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Browse audiobooks by Jonathan Lear, listen to samples and when you're ready head over to Audiobooks.com where you can get 3 FREE audiobooks on us
'In this fully updated second edition, the author clearly introduces and assesses all of Freud's thought, focusing on those areas of philosophy on which Freud is acknowledged to have had a lasting impact. These include the philosophy of mind, free will and determinism, rationality, the nature of the self and subjectivity, and ethics and religion. He also considers some of the deeper issues and problems Freud engaged with, brilliantly illustrating their philosophical significance: human sexuality, the unconscious, dreams, and the theory of transference. The author's approach emphasizes the philosophical significance of Freud's fundamental rule - to say whatever comes to mind without censorship or inhibition. This binds psychoanalysis to the philosophical exploration of self-consciousness and truthfulness, as well as opening new paths of inquiry for moral psychology and ethics. The second edition includes a new Introduction and Conclusion. The text is revised throughout, including new sections on psychological structure and object relations and on Freud's critique of religion and morality.'Show more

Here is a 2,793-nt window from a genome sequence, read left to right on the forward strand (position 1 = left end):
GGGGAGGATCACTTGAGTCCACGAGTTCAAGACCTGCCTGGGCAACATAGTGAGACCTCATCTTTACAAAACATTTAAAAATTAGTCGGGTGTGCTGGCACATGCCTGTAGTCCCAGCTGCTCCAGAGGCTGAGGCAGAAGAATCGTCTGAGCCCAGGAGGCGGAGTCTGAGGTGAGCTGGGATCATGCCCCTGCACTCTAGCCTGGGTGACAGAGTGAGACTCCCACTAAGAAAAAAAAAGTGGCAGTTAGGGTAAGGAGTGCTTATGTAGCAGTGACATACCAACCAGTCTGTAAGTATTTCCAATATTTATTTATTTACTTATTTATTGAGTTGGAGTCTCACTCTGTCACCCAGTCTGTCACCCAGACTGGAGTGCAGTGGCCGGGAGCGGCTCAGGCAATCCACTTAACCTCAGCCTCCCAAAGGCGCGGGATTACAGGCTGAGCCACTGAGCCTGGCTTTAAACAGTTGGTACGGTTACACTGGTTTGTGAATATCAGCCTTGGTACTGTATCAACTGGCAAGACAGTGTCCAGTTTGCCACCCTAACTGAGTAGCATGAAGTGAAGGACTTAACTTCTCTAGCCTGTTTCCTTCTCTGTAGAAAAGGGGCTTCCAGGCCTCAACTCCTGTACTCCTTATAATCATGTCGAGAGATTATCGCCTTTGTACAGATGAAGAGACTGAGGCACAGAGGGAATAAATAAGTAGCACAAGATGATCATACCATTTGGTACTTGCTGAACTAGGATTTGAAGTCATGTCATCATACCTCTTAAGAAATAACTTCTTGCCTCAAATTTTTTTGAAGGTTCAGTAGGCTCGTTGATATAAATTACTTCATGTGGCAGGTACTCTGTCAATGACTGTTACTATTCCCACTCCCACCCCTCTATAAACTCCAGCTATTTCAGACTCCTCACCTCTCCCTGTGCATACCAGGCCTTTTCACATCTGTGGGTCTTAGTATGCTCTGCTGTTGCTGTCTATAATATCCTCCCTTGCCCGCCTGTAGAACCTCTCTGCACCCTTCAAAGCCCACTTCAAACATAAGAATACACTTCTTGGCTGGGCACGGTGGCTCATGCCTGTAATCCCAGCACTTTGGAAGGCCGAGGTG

Shortly before he died, Plenty Coups, the last great Chief of the Crow Nation, told his story-up to a certain point. 'When the buffalo went away the hearts of my people fell to the ground,' he said, 'and they could not lift them up again. After this nothing happened.' It is precisely this point-that of a people faced with the end of their way of life-that prompts the philosophical and ethical inquiry pursued in Radical Hope. In Jonathan Lear's view, Plenty Coups's story raises a profound ethical question that transcends his time and challenges us all: how should one face the possibility that one's culture might collapse? This is a vulnerability that affects us all-insofar as we are all inhabitants of a civilization, and civilizations are themselves vulnerable to historical forces. How should we live with this vulnerability? Can we make any sense of facing up to such a challenge courageously? Using the available anthropology and history of the Indian tribes during their confinement to reservations, and drawing on philosophy and psychoanalytic theory, Lear explores the story of the Crow Nation at an impasse as it bears upon these questions-and these questions as they bear upon our own place in the world.Show more